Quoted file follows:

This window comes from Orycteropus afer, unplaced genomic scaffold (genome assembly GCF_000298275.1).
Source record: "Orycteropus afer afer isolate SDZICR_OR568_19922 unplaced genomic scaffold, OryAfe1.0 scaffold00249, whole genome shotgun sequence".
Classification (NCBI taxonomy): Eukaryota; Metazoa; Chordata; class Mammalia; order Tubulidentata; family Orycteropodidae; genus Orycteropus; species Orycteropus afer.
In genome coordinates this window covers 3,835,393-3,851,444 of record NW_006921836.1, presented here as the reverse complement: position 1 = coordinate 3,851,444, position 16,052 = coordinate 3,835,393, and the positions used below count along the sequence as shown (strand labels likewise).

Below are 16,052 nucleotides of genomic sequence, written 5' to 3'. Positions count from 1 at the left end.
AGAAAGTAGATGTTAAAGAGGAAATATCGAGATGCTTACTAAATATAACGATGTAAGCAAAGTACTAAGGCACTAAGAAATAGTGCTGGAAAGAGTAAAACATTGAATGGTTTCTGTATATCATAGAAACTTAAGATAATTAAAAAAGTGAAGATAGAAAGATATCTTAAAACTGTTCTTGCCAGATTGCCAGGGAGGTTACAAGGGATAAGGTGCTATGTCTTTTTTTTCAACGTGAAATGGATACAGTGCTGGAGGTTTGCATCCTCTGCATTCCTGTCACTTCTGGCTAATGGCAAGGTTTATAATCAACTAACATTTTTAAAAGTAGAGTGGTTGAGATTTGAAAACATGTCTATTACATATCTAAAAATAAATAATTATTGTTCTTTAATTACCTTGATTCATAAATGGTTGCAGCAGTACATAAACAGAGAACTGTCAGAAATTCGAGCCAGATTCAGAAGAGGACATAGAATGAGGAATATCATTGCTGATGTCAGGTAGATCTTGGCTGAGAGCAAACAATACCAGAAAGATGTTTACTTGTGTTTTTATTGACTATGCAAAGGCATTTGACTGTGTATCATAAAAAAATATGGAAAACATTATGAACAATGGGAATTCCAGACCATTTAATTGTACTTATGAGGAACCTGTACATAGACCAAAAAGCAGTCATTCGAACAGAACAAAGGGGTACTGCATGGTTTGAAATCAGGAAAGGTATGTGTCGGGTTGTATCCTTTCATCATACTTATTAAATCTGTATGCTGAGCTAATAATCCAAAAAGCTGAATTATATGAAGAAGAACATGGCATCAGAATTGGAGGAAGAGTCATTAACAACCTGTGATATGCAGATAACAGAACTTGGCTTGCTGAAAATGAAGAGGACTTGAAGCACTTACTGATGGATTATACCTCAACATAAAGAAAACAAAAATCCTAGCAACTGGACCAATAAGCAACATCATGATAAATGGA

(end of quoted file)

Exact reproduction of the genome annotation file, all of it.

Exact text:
This window comes from Orycteropus afer, unplaced genomic scaffold (genome assembly GCF_000298275.1).
Source record: "Orycteropus afer afer isolate SDZICR_OR568_19922 unplaced genomic scaffold, OryAfe1.0 scaffold00249, whole genome shotgun sequence".
Classification (NCBI taxonomy): Eukaryota; Metazoa; Chordata; class Mammalia; order Tubulidentata; family Orycteropodidae; genus Orycteropus; species Orycteropus afer.
In genome coordinates this window covers 3,835,393-3,851,444 of record NW_006921836.1, presented here as the reverse complement: position 1 = coordinate 3,851,444, position 16,052 = coordinate 3,835,393, and the positions used below count along the sequence as shown (strand labels likewise).

Below are 16,052 nucleotides of genomic sequence, written 5' to 3'. Positions count from 1 at the left end.
AGAAAGTAGATGTTAAAGAGGAAATATCGAGATGCTTACTAAATATAACGATGTAAGCAAAGTACTAAGGCACTAAGAAATAGTGCTGGAAAGAGTAAAACATTGAATGGTTTCTGTATATCATAGAAACTTAAGATAATTAAAAAAGTGAAGATAGAAAGATATCTTAAAACTGTTCTTGCCAGATTGCCAGGGAGGTTACAAGGGATAAGGTGCTATGTCTTTTTTTTCAACGTGAAATGGATACAGTGCTGGAGGTTTGCATCCTCTGCATTCCTGTCACTTCTGGCTAATGGCAAGGTTTATAATCAACTAACATTTTTAAAAGTAGAGTGGTTGAGATTTGAAAACATGTCTATTACATATCTAAAAATAAATAATTATTGTTCTTTAATTACCTTGATTCATAAATGGTTGCAGCAGTACATAAACAGAGAACTGTCAGAAATTCGAGCCAGATTCAGAAGAGGACATAGAATGAGGAATATCATTGCTGATGTCAGGTAGATCTTGGCTGAGAGCAAACAATACCAGAAAGATGTTTACTTGTGTTTTTATTGACTATGCAAAGGCATTTGACTGTGTATCATAAAAAAATATGGAAAACATTATGAACAATGGGAATTCCAGACCATTTAATTGTACTTATGAGGAACCTGTACATAGACCAAAAAGCAGTCATTCGAACAGAACAAAGGGGTACTGCATGGTTTGAAATCAGGAAAGGTATGTGTCGGGTTGTATCCTTTCATCATACTTATTAAATCTGTATGCTGAGCTAATAATCCAAAAAGCTGAATTATATGAAGAAGAACATGGCATCAGAATTGGAGGAAGAGTCATTAACAACCTGTGATATGCAGATAACAGAACTTGGCTTGCTGAAAATGAAGAGGACTTGAAGCACTTACTGATGGATTATACCTCAACATAAAGAAAACAAAAATCCTAGCAACTGGACCAATAAGCAACATCATGATAAATGGA